Knowing God’s heart

Jason Meyer

Pastor for preaching and vision at Bethlehem Baptist Church

Point Magazine // January 2019

The heart of God

It seems to me that many people have lost their sense of awe when it comes to the off-the-charts, never-ending, inexhaustible love of God. One of the best ways to reclaim our awe is to be confronted with the way God Incarnate responds to people in the Gospels.

Consider Jesus’ response to the crowds that followed him: “When he went ashore, he saw a great crowd, and he had compassion on them, because they were like sheep without a shepherd” (Mk. 6:34, ESV). Jesus had taken the disciples to a desolate place to rest from the crowds, but the people ran ahead and beat him to the spot.

How did Jesus respond? Irritation? Frustration? No. He responded with compassion. There is a wonderful Greek word for “compassion”: splanchnizomai. It may not mean anything to you unless you have a medical background and know it is the root of our English word splanchnology (the study of the gut). This word for “compassion” is only used of Jesus in the New Testament.

Jesus did not have superficial pity for people. He had compassion for them — deep down in the very depths of his being.

Have you ever heard the expression a gut feeling? It means you feel something way down deep. You can give yourself a stomachache by caring about something so much you make yourself sick with worry.

From the depths of his being, Jesus ached for these lost people because they were like sheep without a shepherd. He had come to gather his lost flock by laying down his life for his sheep (Jn. 10:15).

But the gathering of sheep did not cease with the Gospels. Jesus said, “I have other sheep that are not of this fold. I must bring them also, and they will listen to my voice. So there will be one flock, one shepherd” (Jn. 10:16, ESV).

Where are these sheep today? And are God’s commissioned people responding to them as Jesus would — with compassion?

Levels of lostness

Today there are an estimated 7.6 billion people in the world. If the population rate of growth stays the same, that number will soar to 9 billion people in 20 years.

The problem of reaching the lost is not merely mathematical — like saying there are lots of lost people. The problem is that there are different levels of lostness: (1) lost people, (2) unreached peoples and (3) unengaged peoples.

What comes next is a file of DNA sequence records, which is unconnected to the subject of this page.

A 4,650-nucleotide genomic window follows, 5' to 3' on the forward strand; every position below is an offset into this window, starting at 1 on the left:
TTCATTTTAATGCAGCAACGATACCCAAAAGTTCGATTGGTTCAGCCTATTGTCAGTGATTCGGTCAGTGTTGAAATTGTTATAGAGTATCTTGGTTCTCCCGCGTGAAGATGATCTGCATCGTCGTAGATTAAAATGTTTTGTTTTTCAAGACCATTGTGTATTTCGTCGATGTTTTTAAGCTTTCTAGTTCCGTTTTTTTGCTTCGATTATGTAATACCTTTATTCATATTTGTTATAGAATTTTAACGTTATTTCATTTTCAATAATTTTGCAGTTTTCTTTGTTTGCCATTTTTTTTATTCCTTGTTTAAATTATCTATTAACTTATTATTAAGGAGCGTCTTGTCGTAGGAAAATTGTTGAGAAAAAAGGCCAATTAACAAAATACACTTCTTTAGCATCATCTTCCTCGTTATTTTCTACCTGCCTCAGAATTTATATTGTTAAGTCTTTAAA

First, there are many lost people. They are lost and don’t know Christ, but they have the benefit of being surrounded by a strong gospel witness because many gospel-believing churches are around them. They are lost, but they have access to the truth that Jesus came to seek and save the lost.

Second, there are unreached peoples. This is a different level of lostness. It is bad enough to be lost in a place with a gospel witness. But it is far worse to be lost in a place without a strong gospel witness.

The Joshua Project, a research initiative seeking to highlight the ethnic people groups of the world with the fewest followers of Christ, distinguishes 17,016 people groups in the world. Of these, 7082 people groups are still categorized as unreached by the gospel. 

“Unreached” people groups are defined as being less than 2 percent evangelical Christians. The reason so few are reached by the gospel is that there are few gospel workers and, therefore, a weak gospel witness.

Over 7000 people groups — representing 3.14 billion people — have almost no chance to hear about Jesus because of such a sparse Christian witness.

Third, there is a level of lostness worse than unreached. People groups on this level are not only unreached, but also unengaged. Unengaged people groups have no gospel witness because there are no gospel workers.

But it gets even worse. Not only do they have no gospel workers, they are not even on the radar screen for a gospel witness. No one is even targeting them to bring them the gospel.

Among these people groups, Christ is unknown, untranslated, unheralded, unloved. He doesn’t have first place — he has no place. The entire people group is headed for the worst place, where only weeping and everlasting misery exists. And many of God’s people have no plans to do anything about it.